Badlands. Solid rendition of this song.
Out on the street Here’s a song that’s fairly canned on the “River” album but is INCREDIBLE live. I remember Daria singing OH-OH-UH-OH at the 85 show. Bruce really had the crowd into this one.
Tenth Avenue Freeze-Out was incredible, and Bruce used it to introduce the band, telling an amusing story of being lost in the woods, searching for the river of life. “I want to go to the river of life,” Bruce says, “I want you to go with me. And I commit to go with you.”
He continued, promising love, companionship, and “cold beer at a reasonable price.” He told us of a kind gypsy “sitting in front of a red Mercedes Benz.” The gypsy tells him, “You’re walking alone because you won’t give it up. You’ve got to give it up sometimes. You’ve got to surrender sometimes … ” The she adds, “You need a band. You need knowledge” then he introduced Roy. “You need some mightiness and strength and rhythm” (for Max). “You need some mystery (for Phantom Dan Federici.) “Love and Companionship” (Patty) and it was here Bruce started singing “My Girl” to Patty. He introduces Clarence with the usual preamble (“DO I HAVE TO SPEAK HIS NAME? DO I HAVE TO SAY HIS NAME?!!”) Then Bruce unplugs his guitar and leaps off the stage, walking up and down the aisle by the left side of the stage playing guitar for at least half a minute before he climbs back onstage.
For you: This has NEVER been a favorite of mine; I headed to get a $2.25 pretzel at this point, but rushed back in time for …
Working on the Highway was a lot of fun; extended drums at the beginning,
Ghost of Tom Joad. Bruce dedicated this one to the Boston Food Bank.
Racing in the street Oh, man, what can I say. This one gave me (and the thousands of others) chills. It just doesn’t get any better than hearing the opening piano notes of this one and knowing it’s coming.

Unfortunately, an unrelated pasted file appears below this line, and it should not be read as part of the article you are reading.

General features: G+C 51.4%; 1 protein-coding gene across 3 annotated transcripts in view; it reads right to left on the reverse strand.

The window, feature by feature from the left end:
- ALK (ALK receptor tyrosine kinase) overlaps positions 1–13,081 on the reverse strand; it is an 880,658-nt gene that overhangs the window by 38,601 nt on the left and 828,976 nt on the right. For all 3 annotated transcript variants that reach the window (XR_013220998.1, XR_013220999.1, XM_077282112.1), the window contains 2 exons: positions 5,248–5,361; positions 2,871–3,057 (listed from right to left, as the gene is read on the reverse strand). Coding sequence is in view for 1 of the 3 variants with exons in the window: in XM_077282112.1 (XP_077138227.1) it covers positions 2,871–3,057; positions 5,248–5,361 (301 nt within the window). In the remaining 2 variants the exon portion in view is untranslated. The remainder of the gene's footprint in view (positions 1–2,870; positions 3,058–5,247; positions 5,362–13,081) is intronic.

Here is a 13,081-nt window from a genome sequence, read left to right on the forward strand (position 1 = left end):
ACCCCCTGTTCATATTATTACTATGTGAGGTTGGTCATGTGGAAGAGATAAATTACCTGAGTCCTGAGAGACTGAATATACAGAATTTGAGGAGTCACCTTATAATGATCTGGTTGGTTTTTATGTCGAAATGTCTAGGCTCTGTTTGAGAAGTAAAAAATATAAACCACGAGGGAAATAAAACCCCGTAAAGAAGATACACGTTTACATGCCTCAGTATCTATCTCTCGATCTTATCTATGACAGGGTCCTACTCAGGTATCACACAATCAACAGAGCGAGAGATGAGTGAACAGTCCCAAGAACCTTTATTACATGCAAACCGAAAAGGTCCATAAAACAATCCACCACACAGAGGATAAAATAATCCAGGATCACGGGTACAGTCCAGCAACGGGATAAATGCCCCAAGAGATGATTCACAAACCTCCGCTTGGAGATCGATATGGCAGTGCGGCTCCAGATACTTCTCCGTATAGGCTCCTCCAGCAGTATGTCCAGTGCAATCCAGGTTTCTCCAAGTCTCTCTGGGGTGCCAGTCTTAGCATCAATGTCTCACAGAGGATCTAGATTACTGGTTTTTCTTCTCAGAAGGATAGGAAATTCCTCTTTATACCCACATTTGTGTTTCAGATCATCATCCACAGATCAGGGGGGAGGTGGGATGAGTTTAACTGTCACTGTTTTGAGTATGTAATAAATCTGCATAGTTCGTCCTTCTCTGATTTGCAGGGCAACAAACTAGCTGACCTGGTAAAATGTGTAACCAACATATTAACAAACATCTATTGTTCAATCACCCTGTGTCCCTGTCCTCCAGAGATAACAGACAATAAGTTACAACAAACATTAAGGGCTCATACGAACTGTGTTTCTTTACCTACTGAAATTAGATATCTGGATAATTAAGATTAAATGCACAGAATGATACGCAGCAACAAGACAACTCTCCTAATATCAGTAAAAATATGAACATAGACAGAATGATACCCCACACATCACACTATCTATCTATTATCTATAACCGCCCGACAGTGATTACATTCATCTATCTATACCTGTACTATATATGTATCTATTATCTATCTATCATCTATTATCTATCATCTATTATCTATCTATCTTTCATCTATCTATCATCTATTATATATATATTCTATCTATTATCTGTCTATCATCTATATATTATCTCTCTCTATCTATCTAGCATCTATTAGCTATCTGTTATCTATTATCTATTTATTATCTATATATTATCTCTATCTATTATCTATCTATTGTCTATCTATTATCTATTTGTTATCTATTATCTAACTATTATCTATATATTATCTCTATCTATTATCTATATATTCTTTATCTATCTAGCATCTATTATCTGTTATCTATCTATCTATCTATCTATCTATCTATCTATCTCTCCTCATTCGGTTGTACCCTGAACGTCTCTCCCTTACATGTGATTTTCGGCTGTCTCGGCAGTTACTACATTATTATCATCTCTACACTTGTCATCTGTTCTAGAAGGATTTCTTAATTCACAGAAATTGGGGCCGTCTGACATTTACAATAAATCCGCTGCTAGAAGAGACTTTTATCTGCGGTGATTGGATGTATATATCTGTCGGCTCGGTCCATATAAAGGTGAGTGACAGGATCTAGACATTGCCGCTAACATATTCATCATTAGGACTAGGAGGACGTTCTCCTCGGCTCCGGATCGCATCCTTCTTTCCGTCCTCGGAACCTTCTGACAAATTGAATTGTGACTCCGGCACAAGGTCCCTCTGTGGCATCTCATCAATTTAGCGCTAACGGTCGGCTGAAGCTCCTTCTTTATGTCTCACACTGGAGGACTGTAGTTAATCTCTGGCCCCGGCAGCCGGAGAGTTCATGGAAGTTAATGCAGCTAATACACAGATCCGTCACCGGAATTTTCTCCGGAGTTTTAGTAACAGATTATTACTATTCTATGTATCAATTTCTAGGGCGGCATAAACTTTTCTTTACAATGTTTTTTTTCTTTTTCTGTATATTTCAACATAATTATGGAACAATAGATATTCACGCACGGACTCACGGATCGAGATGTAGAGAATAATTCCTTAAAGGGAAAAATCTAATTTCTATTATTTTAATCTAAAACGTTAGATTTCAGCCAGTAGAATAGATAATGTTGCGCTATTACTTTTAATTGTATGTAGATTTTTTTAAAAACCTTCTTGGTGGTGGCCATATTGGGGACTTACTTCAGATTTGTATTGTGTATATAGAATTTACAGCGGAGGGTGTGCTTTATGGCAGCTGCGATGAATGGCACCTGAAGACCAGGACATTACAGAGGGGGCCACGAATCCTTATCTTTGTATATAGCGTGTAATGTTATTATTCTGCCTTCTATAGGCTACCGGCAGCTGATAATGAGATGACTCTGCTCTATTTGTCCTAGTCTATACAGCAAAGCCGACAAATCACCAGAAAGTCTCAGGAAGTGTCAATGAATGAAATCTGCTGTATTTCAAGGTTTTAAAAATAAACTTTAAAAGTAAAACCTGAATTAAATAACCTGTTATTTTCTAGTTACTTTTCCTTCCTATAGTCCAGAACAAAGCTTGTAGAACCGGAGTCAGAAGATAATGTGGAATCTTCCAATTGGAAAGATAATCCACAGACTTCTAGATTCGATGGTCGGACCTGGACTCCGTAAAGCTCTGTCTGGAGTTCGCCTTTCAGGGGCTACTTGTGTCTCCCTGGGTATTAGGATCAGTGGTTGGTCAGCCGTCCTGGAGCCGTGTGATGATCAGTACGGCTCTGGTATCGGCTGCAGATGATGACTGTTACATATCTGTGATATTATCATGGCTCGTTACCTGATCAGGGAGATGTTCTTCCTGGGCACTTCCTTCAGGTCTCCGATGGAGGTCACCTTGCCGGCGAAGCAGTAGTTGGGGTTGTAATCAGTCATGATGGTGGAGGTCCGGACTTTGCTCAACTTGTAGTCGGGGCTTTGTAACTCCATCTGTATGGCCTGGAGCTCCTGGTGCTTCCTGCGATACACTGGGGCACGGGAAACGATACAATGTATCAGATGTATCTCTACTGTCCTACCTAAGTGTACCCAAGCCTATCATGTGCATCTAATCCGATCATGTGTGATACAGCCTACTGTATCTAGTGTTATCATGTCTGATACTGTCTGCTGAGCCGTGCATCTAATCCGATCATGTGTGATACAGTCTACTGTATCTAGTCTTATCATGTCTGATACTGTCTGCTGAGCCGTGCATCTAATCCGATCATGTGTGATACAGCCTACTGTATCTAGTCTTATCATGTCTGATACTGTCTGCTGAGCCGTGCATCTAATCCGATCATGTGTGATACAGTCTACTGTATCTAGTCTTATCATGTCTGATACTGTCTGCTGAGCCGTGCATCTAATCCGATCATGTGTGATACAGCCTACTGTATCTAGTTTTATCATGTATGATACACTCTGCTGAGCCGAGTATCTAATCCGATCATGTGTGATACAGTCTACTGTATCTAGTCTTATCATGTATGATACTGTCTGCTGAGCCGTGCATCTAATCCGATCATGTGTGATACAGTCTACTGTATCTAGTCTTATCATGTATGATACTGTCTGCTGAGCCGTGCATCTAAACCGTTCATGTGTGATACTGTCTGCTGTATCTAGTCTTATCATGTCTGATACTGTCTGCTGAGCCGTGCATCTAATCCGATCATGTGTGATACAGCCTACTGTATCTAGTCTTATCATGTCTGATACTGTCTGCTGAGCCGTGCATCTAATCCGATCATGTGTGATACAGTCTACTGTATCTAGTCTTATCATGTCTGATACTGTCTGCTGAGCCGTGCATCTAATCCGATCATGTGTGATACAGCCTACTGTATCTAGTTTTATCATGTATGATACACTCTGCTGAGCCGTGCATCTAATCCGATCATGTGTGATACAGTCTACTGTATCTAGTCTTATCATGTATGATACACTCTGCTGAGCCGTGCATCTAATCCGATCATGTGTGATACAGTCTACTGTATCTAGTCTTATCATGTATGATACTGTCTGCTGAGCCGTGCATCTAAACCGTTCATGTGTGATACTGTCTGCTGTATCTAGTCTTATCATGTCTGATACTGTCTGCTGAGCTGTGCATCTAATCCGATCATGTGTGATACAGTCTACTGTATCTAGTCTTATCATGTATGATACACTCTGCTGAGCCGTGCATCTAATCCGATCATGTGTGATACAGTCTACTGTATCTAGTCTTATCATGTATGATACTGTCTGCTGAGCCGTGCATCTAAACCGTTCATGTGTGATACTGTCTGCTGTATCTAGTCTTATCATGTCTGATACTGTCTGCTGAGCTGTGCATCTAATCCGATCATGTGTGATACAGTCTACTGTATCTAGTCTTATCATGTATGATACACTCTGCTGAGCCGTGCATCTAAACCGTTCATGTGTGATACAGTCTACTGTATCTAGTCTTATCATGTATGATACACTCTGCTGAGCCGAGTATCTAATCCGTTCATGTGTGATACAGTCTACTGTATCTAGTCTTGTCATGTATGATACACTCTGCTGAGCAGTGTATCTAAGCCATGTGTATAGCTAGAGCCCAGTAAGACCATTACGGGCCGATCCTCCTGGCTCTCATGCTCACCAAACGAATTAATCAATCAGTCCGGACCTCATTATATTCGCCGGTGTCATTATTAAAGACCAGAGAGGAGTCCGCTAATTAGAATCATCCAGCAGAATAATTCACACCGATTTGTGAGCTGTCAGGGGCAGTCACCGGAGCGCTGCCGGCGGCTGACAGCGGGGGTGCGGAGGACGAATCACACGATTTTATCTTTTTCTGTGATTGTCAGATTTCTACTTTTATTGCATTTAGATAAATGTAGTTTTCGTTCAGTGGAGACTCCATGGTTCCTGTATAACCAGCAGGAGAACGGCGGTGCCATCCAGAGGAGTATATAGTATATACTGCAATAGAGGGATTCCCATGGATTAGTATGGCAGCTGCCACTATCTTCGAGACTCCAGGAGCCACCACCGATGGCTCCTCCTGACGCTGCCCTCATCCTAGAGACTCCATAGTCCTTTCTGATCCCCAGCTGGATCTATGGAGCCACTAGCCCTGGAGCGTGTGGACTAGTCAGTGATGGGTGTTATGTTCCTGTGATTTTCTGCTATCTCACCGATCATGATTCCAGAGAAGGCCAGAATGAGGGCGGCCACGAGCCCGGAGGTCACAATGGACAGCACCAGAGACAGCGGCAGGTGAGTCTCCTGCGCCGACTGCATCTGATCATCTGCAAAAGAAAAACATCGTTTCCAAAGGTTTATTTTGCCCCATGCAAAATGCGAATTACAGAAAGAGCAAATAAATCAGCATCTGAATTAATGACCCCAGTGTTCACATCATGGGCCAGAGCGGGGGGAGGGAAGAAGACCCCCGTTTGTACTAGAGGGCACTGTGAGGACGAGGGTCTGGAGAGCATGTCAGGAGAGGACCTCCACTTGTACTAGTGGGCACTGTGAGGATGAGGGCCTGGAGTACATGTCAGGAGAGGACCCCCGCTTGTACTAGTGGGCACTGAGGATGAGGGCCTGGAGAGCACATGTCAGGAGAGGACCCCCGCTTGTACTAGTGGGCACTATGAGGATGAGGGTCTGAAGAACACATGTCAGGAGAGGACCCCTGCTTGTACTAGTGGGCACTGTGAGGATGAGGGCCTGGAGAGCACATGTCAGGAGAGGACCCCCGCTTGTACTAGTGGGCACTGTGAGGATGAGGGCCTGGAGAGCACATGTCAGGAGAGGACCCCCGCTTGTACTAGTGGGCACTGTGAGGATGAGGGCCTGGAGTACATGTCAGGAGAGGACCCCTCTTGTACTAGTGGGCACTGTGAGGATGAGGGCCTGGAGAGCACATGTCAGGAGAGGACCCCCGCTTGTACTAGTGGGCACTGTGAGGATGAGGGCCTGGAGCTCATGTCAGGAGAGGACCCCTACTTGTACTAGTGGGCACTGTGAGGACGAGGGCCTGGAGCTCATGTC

During a dynamic and energetic Light of Day Bruce brought the lights up and became a preacher. He sang of being “resuscitated … rededicated … regenerated … reliberated … resexualized …” He “rapped” all the towns he’s been to, such, and added, “Unlike my competitors, I can’t promise you life everlasting, but I will promise you life … right now.”
Stand on it: Crowd liked it and Bruce did a good job, but NEVER one of my favorites. Bruce climbed on the piano at one point.
Hungry Heart. The house lights are all on, and the crowd starts singing. Loved it. Bruce starts walking around, and near the end a woman climbs up on stage and hugs him. Bruce cries out in mock terror, “Security!”
All the lights came up again for a extraordinary Born to Run. You would have thought by this time you were on the Born in the USA tour. He followed this with Thunder Road
If I Should Behind. Wow. Done quietly, but nearly everyone in the band: Nils, Steve, Clarence (huge applause for him) and Patty sang a line. Really nice. Steven had a very funny line: “I came for you, if I should fall behind, come for me.” And near the end they were all pretending to fight over who would sing next, grabbing the mike.
Ramrod. I went crazy. To quote Janice on “Friends:” “Oh … My … Gawd!” RAMROD! For me, the most memorable of the night — I was dancing so much I was in pain the next day. Never heard this one live, but the whole crowd knew it. We were crazy at this point. “There’s a cute little chapel nestled in the pines.” Man. No words describe how good this one was. Ramrod — a new ultimate Bruce favorite.
Hope and Dreams. The
kids in front of us had asked if I ever heard this one — Bruce just wrote it. Awesome, beautiful song.
I realize just how much I’ve missed Bruce.